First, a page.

Story by Jordan Hyde
“Freedom to have a cigarette without the guilt,” claims Jenny McCarthy, a famous American model, comedian and actress.
This is the belief that many hold true about the electronic cigarette, also know as the “e-cigarette.”
This is also the message that e-cigarette companies are delivering to their consumers.
Different brands of e-cigarettes are advertising their form of cigarettes as a safer way to smoke both for the smoker and bystanders.
However, Europe is not buying into this new fad.
The European Parliament has recently approved new rules that place restrictions on e-cigarettes similar to the ones on other tobacco products.
These new rules in Europe will place a ban on advertisements of e-cigarettes and require that they be childproof.
The rules will also demand that there be safety warnings placed on the packaging and a limit of 20 milligrams of nicotine per e-cigarette.
These new regulations in Europe are different from the way America has approached the e-cigarette craze.
America is moving much slower than Europe on placing strict regulations on e-cigarettes.
The only regulation America has seen thus far on the e-cigarette is state-wide rather than a federal regulation.
These state and city rules are placing a ban on e-cigarettes in certain public places in New York and Chicago.
A regulation we may expect to see in the near future will place stricter rules on some of the marketing practices used by e-cigarette makers, such as celebrity spokespeople.
However, American lawmakers do not seem to be in any hurry to enforce these regulations.
This may be due to the desire for making e-cigarettes a better alternative to regular cigarettes.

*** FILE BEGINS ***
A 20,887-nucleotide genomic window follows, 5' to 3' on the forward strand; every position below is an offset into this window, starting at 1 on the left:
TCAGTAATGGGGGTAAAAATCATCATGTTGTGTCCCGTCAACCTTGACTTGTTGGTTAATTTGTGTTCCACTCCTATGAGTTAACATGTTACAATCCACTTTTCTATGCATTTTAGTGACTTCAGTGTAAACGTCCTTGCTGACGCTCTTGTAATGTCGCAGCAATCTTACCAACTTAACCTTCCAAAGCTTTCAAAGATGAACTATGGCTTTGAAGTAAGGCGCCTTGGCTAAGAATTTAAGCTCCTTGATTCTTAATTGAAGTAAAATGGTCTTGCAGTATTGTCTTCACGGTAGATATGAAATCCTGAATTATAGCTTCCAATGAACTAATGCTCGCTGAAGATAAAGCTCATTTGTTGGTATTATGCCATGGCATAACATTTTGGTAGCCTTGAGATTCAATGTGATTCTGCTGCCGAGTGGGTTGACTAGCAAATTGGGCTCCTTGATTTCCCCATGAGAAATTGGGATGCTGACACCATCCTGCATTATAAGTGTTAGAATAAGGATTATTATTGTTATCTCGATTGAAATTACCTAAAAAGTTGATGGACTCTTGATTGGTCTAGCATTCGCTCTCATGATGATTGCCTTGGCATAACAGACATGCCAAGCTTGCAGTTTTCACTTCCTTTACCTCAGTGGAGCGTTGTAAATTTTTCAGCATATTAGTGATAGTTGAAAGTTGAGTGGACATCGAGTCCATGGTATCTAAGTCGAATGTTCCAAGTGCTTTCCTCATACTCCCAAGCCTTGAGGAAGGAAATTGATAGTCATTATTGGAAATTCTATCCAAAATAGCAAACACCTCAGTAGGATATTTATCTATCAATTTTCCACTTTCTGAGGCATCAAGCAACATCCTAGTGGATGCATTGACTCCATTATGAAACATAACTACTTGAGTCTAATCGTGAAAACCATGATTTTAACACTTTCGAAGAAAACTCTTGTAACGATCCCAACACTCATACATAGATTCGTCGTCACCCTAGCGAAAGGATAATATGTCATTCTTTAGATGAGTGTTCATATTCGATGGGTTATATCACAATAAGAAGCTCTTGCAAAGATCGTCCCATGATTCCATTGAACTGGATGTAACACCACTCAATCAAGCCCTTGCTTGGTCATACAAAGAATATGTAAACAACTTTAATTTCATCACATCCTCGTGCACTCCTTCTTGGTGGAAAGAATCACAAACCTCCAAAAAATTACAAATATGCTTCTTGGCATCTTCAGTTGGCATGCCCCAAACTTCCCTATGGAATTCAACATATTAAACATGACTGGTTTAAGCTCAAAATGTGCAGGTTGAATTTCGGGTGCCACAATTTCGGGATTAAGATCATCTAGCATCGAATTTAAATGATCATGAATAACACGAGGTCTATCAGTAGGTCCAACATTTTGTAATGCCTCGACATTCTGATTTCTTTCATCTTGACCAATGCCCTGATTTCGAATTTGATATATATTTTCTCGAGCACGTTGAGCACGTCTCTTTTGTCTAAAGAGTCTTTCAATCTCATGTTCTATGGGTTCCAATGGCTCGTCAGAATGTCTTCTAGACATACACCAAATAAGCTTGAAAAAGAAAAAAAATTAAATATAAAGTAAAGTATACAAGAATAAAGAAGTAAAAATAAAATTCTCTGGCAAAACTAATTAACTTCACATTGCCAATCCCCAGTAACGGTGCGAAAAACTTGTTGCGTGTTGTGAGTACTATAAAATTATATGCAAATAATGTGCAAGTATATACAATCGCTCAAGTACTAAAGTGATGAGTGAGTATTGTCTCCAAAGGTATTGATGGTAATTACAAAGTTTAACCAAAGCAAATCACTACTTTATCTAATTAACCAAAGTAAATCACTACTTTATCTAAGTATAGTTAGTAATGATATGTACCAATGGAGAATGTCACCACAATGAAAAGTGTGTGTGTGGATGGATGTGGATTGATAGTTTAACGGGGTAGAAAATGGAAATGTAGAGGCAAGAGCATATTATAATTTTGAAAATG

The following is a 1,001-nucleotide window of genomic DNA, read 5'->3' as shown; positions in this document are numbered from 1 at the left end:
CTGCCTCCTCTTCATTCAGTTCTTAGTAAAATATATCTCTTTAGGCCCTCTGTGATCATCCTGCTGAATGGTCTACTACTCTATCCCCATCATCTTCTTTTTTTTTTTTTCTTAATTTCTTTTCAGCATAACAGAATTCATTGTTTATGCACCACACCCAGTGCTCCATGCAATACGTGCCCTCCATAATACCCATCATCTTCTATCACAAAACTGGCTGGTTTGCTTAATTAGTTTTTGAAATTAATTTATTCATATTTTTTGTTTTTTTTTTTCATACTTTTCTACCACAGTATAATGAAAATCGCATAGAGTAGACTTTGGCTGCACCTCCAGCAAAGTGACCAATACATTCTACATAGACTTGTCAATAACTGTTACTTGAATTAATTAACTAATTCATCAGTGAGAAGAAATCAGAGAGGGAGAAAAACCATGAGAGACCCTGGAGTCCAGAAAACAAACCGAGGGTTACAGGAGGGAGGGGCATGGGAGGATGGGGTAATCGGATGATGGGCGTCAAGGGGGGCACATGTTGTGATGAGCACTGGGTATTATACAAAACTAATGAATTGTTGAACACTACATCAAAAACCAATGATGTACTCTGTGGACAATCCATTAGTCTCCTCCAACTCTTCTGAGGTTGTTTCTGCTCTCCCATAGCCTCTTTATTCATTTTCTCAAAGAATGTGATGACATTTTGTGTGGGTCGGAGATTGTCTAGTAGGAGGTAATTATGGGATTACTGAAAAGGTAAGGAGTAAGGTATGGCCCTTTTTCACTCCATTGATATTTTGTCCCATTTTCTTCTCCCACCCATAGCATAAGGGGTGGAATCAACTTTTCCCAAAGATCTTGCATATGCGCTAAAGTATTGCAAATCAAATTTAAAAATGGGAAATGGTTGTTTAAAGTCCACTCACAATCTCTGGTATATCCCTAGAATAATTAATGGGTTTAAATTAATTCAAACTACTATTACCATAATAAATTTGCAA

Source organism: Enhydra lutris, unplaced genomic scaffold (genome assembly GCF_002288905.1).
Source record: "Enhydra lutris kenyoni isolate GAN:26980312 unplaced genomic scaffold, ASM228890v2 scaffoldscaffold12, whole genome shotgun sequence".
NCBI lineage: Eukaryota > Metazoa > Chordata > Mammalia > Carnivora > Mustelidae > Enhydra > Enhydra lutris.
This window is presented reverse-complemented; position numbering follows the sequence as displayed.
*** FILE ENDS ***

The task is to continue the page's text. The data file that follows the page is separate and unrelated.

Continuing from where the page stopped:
The FDA wants to be careful when placing rules on e-cigarettes in hopes of not hindering their potential positive impact on society.
Contrary to this, many experts believe that it is still too early to determine the health benefits or risks of e-cigarettes.
This belief seems to resonate with students at Drake University as well.
“I think it is premature to say whether e-cigarettes are actually safer than regular cigarettes,” said Allison Sawyer, a junior health sciences major.
“There hasn’t been enough time lapse to show the long term effects of the vapor that is released from the e-cigarette and its effects on the smoker and the people around them,” Sawyer said.
Sally Haack, a professor of clinical sciences, said she thinks e-cigarettes could encourage younger people to start smoking at an earlier age due to their availability online.
Haack agrees there needs to be more data provided on the health impact of e-cigarettes before we encourage their use.
“E-cigarettes are a form of harm reduction,” Haack said. “Although they don’t contain tobacco, they still contain nicotine, which is a stimulant that shouldn’t be dismissed.”